Justin Barrett: I would like to give a broad brushstrokes introduction to the cognitive science of religion, an area that I’ve ben working in the last 15 years. (Main audience is comprised of students taking UC’s Psychology of Religion course).

Why religion is natural, science is not. „Religion like technology arises in every human culture. Religion is a universal phenomenon among human groups, which may well have existed from very nearly the emergence of our species in prehistory”. (McCauley p.149) WHY?

This year, if you keep your eyes on Amazon and so forth, you’ll see that there have been a number of books in this area. It’s getting hot and not just with psychologists and cognitive scientists and anthropologists and comparative religionists, but, also with philosophers and theologians who are starting to wonder, „What is this stuff all about?”  And, really what these scholars are trying to address is a pretty obvious phenomena once you bring it out. And that is: „Why is it that wherever you go , whatever culture you’re in, maybe even whatever historical epoch you are in, there are religious people. And not just a few.

A 1999 Gallup Survey International suggests that upwards of 90% of the world’s population today believe in some kind of a god or supernatural force, let alone historically. This is a pervasive thing that people believe in gods of one sort or another. Why is too, that  children seem to be especially receptive to religious ideas? They pick it up very easily and very naturally.

Here’s a quote from Paul Bloom, Developmental Psychiatrist at Yale University (from Michael Brooks’ article in the New Scientist in Feb 7, 2009 issue: Would a group of children raised in isolation spontaneously create their own religious beliefs?  „I think the answer is yes”. (p 33) WHY ?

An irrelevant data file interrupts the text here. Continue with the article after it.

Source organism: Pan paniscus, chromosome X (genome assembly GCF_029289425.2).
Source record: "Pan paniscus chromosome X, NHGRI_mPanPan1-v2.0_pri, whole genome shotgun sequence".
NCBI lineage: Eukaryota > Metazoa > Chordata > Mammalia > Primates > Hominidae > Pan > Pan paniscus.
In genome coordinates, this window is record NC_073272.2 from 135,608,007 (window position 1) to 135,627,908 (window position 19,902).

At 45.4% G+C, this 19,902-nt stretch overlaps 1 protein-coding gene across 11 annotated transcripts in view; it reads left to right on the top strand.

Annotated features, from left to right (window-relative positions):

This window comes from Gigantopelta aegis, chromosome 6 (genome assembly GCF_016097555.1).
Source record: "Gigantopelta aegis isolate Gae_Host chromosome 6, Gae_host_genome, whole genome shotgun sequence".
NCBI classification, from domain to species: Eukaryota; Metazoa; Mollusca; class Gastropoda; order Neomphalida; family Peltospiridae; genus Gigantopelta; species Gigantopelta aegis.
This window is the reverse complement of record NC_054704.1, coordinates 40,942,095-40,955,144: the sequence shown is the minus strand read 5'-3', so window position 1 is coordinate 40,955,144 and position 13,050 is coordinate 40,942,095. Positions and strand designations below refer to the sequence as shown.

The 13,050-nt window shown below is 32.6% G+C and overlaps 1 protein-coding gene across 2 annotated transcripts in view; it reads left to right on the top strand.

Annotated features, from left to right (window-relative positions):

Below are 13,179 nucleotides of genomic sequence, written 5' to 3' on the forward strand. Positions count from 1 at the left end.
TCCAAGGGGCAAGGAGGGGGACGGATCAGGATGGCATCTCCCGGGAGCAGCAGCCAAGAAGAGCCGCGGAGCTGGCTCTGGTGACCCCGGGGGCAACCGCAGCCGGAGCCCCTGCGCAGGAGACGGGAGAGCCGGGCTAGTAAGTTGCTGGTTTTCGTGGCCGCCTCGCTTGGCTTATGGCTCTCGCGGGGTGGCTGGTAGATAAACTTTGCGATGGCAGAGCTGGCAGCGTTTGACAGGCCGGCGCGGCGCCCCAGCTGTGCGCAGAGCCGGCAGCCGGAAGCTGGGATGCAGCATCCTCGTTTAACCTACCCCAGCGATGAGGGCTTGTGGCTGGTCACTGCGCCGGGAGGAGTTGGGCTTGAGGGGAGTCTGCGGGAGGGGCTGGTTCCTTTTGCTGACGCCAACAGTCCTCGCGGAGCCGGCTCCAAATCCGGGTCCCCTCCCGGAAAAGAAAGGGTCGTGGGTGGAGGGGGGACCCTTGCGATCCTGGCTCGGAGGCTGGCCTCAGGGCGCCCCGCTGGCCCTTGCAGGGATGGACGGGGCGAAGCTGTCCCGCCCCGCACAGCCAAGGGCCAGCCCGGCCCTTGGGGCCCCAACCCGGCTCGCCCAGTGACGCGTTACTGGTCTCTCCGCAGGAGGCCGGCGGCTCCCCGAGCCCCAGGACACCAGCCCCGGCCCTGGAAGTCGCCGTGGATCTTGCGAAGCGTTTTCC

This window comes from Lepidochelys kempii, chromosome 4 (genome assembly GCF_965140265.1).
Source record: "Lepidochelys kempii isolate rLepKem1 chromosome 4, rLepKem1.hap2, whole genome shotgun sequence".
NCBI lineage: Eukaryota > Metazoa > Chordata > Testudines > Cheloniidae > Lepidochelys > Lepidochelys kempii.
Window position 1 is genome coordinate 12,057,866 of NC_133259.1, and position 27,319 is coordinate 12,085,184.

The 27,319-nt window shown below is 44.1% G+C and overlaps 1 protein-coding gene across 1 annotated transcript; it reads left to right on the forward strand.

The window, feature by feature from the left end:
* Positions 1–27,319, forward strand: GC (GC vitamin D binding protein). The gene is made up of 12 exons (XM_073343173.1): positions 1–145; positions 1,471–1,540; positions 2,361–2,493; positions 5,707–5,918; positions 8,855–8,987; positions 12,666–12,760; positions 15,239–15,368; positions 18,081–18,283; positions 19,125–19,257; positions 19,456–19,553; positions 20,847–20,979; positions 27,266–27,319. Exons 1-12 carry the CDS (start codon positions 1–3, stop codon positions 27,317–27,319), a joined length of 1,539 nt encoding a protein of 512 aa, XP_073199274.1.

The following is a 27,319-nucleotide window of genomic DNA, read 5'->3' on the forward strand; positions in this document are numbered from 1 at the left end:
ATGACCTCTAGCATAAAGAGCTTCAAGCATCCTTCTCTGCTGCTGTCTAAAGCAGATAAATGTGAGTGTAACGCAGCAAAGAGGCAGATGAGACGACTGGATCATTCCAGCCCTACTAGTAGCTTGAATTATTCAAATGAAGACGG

Causes and reasons are important when we are talking about belief.

Reasons vs. Causes of belief

  • All thoughts and beliefs have causes: biological, psychological, evolutionary, social
  • But we can still have good reasons for beliefs: experiences, intuition, scientific evidence, logical arguments, testimony of authority, etc.
  • Focus here will be on causes

All beliefs have causes. All ideas have causes. But, that doesn’t mean we can’t have good reasons or bad reasons for those beliefs and ideas. I want to give you a scientific account as to why it is that people tend to believe in gods. At the end we might  start thinking about how those causes matter to whether or not such beliefs are reasonable. But, I want to be clear that those are two separate issues.

The first hat I want to put on is my scientist hat.

The naturalness of religion thesis

„People are disposed to generate and accept religious ideas because of how their minds naturally work in common human environments.” This is not just my idea. This is a convergent idea that many researchers and myself are coming to.  The claim here is, we all, by virtue of being human beings, living in a common world, all have certain kinds of cognitive equipment that develops. Psychological machinery. That predisposes us toward generating or accepting religious ideas. That’s why religious ideas are so recurrent. At least one of the reasons or causes as to why.

There is a sub variety of this thesis. A different wrinkle that I have been emphasizing lately, which I call:

The born believers thesis 

click „More” to read the notes from the entire lecture.

Mai mult

Is God Dead? Atheism vs Christianity. Debate (2 hours) at Wheaton College

April 2008 – Setting: Wheaton College in Norton, Massachusetts, Cole Memorial Chapel- Cicero’s Podium, a Great Issues Debate Series (a  worthy 2 hour debate)

Peter Kreeft (Professor of Philosophy, Boston College) vs Michael Tooley, (Professor of Philosophy and College Professor of Distinction, University of Colorado, Boulder).